The regional accreditation body conglomerate European Accreditation (EA) has issued a formal resolution rejecting a clarification on ISO 17065 issued by that standard’s authoring committee, the ISO Committee on Conformity Assessment (CASCO). The move shows that even when the authors of ISO standards clarify the intent of their work product, the accreditation bodies operate unfettered, to the point they can reject such official notices.

The clarification in question was related to a clause on impartiality found in ISO 17065, the standard used for product certification bodies. The official Vietnamese standards body STAMEQ requested that CASCO clarify rules in ISO 17065 that allow a product certification body to certify products that the CB may, itself, manufacture. CASCO ruled that CBs may certify such products that fall within the scope of their ISO 17065 accreditation, provided they don’t certify their own products.

EA  then issued a formal resolution rejecting the official CASCO clarification. Under EA Resolution 2019 (43) 27, EA wrote:

EA disagrees with the answer of ISO CASCO to the CASCO clarification request (dated 07 December 2018) to ISO/IEC 17065:2012 clause 4.2.6 dealing with impartiality requirements. EA and its members will not take into account the CASCO answer on the request. The EA GA requests the EA Executive Secretary supported by the CC-Chair to approach IAF to discuss this matter in line with the resolution IAF/ILAC JGA(16) Delhi Resolution no 2 – ISO/CASCO Clarification of Intent.

The EA includes certification bodies such as BSI, which sit on its management team. The rejection is stunning in that EA not only issues a statement “disagreeing” with the official CASCO ruling, it then directs EA member accreditation bodies to specifically not enforce the ruling. In short, this means the EA has overridden the official interpretation of the body that produced ISO 17065.

EA representative Andreas Steinhorst explained to Oxebridge that EA felt CASCO was risking impartiality by allowing CBs to simultaneously certify products and manufacture them:

The consensus of EA members is that the CASCO interpretation of this clause does not support the principles of impartiality stated within ISO/IEC 17065. The answer as provided would enable Certification Bodies to be active in the design, manufacture and/or distribution of products/product types for which it can offer accredited certification. We consider this to be an unacceptable risk to impartiality.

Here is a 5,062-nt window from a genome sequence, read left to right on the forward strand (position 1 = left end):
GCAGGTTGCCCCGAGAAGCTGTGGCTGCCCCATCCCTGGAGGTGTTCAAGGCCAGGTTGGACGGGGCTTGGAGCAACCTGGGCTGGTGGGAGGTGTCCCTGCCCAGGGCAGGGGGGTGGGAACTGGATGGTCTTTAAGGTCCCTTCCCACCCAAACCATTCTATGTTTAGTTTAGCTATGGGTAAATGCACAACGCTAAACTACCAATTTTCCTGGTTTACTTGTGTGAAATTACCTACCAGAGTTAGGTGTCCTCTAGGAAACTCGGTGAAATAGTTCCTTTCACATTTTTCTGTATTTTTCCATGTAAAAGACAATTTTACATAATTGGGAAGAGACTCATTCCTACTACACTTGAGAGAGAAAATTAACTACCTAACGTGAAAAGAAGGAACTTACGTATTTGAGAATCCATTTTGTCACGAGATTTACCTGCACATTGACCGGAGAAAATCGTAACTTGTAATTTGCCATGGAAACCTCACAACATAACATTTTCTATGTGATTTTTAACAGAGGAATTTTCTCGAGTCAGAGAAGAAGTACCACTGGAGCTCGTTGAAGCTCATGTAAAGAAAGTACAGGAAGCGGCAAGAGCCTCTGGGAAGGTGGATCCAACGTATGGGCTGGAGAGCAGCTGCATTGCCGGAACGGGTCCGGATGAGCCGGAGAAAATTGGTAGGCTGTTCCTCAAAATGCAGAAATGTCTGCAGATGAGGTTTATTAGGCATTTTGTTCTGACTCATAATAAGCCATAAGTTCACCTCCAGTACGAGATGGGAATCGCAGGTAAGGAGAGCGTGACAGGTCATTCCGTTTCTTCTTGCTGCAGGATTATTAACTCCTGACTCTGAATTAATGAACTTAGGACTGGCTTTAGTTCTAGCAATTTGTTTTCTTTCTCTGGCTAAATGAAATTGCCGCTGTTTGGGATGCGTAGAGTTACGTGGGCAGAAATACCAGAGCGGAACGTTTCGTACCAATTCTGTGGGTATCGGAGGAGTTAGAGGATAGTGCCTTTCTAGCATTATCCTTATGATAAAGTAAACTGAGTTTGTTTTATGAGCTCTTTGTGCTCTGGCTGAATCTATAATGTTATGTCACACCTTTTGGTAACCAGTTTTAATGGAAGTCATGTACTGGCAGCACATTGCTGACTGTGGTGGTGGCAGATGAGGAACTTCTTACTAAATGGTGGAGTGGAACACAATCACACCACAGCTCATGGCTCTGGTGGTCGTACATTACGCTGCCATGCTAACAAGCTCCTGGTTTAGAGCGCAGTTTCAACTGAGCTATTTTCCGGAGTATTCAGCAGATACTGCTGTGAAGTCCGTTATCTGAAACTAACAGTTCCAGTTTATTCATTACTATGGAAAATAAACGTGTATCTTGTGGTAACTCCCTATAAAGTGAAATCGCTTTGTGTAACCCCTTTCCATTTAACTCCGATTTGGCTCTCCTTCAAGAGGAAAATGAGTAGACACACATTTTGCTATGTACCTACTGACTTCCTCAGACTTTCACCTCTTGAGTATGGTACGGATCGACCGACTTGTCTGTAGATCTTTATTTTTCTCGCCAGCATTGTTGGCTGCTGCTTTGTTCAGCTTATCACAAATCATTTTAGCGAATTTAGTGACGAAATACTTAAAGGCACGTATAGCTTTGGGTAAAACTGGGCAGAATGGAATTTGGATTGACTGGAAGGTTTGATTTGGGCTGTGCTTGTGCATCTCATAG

CASCO clarifications are not binding, however they are typically rolled into subsequent revisions of the standard and are accepted as official interpretations by the body that developed the standard. It is unusual for interested parties to ignore such clarifications, and even more unusual for them to openly defy them.

The EA resolution shows that ISO and its various committees, including CASCO — which develops the rules intended to govern certification and accreditation bodies — are toothless paper tigers. By ordering its accredited bodies to defy the CASCO ruling, EA thus establishes that accreditation bodies are not actually working to official ISO accreditation standards, and can do as they like, even as they claim to comply with the standards.

EA’s position also marks a blow against CASCO, which it appears to be accusing of allowing conflicts of interest into the accreditation scheme.

The adherence of ABs and CBs to CASCO standards is a key component to ensuring groups like BSI and UKAS obtain official government support, recognition and have their services embedded in government contracts. By issuing the resolution, EA sends a message that its Accreditation Bodies do not have to comply with ISO impartiality rules, and they can pick and choose which rules they will be held to. The ruling thus raises legal questions, as well, claims made by EA members indicating that they fully comply with ISO 17065 would now be factually false.

[This article was updated on June 5th to add Mr. Steinhorst’s comments, and adjust the article accordingly.]


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